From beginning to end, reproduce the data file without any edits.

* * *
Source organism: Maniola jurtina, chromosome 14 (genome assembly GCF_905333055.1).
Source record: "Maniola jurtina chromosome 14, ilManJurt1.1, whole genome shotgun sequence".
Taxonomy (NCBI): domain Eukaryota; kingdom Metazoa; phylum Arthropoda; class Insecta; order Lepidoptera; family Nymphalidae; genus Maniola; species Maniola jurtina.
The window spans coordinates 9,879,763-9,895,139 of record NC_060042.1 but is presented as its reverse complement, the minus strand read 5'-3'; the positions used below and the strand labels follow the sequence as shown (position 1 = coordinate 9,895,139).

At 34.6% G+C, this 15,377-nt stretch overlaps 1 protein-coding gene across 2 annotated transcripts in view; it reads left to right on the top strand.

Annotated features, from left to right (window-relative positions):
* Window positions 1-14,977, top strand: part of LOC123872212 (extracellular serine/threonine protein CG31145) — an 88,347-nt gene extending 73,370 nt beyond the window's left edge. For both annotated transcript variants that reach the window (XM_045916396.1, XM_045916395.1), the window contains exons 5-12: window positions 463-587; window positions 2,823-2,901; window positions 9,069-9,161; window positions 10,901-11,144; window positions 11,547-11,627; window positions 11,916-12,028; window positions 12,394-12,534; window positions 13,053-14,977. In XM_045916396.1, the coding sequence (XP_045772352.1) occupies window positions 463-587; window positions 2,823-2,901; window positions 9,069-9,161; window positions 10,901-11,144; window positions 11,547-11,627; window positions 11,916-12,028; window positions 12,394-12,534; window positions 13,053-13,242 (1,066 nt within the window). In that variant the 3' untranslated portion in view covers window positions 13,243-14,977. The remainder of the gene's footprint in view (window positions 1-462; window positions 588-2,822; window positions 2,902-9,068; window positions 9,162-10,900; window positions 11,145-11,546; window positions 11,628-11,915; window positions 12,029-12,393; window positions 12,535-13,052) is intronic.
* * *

Source organism: Maniola jurtina, chromosome 14 (genome assembly GCF_905333055.1).
Source record: "Maniola jurtina chromosome 14, ilManJurt1.1, whole genome shotgun sequence".
Taxonomy (NCBI): domain Eukaryota; kingdom Metazoa; phylum Arthropoda; class Insecta; order Lepidoptera; family Nymphalidae; genus Maniola; species Maniola jurtina.
The window spans coordinates 9,879,763-9,895,139 of record NC_060042.1 but is presented as its reverse complement, the minus strand read 5'-3'; the positions used below and the strand labels follow the sequence as shown (position 1 = coordinate 9,895,139).

At 34.6% G+C, this 15,377-nt stretch overlaps 1 protein-coding gene across 2 annotated transcripts in view; it reads left to right on the top strand.

Annotated features, from left to right (window-relative positions):
* Window positions 1-14,977, top strand: part of LOC123872212 (extracellular serine/threonine protein CG31145) — an 88,347-nt gene extending 73,370 nt beyond the window's left edge. For both annotated transcript variants that reach the window (XM_045916396.1, XM_045916395.1), the window contains exons 5-12: window positions 463-587; window positions 2,823-2,901; window positions 9,069-9,161; window positions 10,901-11,144; window positions 11,547-11,627; window positions 11,916-12,028; window positions 12,394-12,534; window positions 13,053-14,977. In XM_045916396.1, the coding sequence (XP_045772352.1) occupies window positions 463-587; window positions 2,823-2,901; window positions 9,069-9,161; window positions 10,901-11,144; window positions 11,547-11,627; window positions 11,916-12,028; window positions 12,394-12,534; window positions 13,053-13,242 (1,066 nt within the window). In that variant the 3' untranslated portion in view covers window positions 13,243-14,977. The remainder of the gene's footprint in view (window positions 1-462; window positions 588-2,822; window positions 2,902-9,068; window positions 9,162-10,900; window positions 11,145-11,546; window positions 11,628-11,915; window positions 12,029-12,393; window positions 12,535-13,052) is intronic.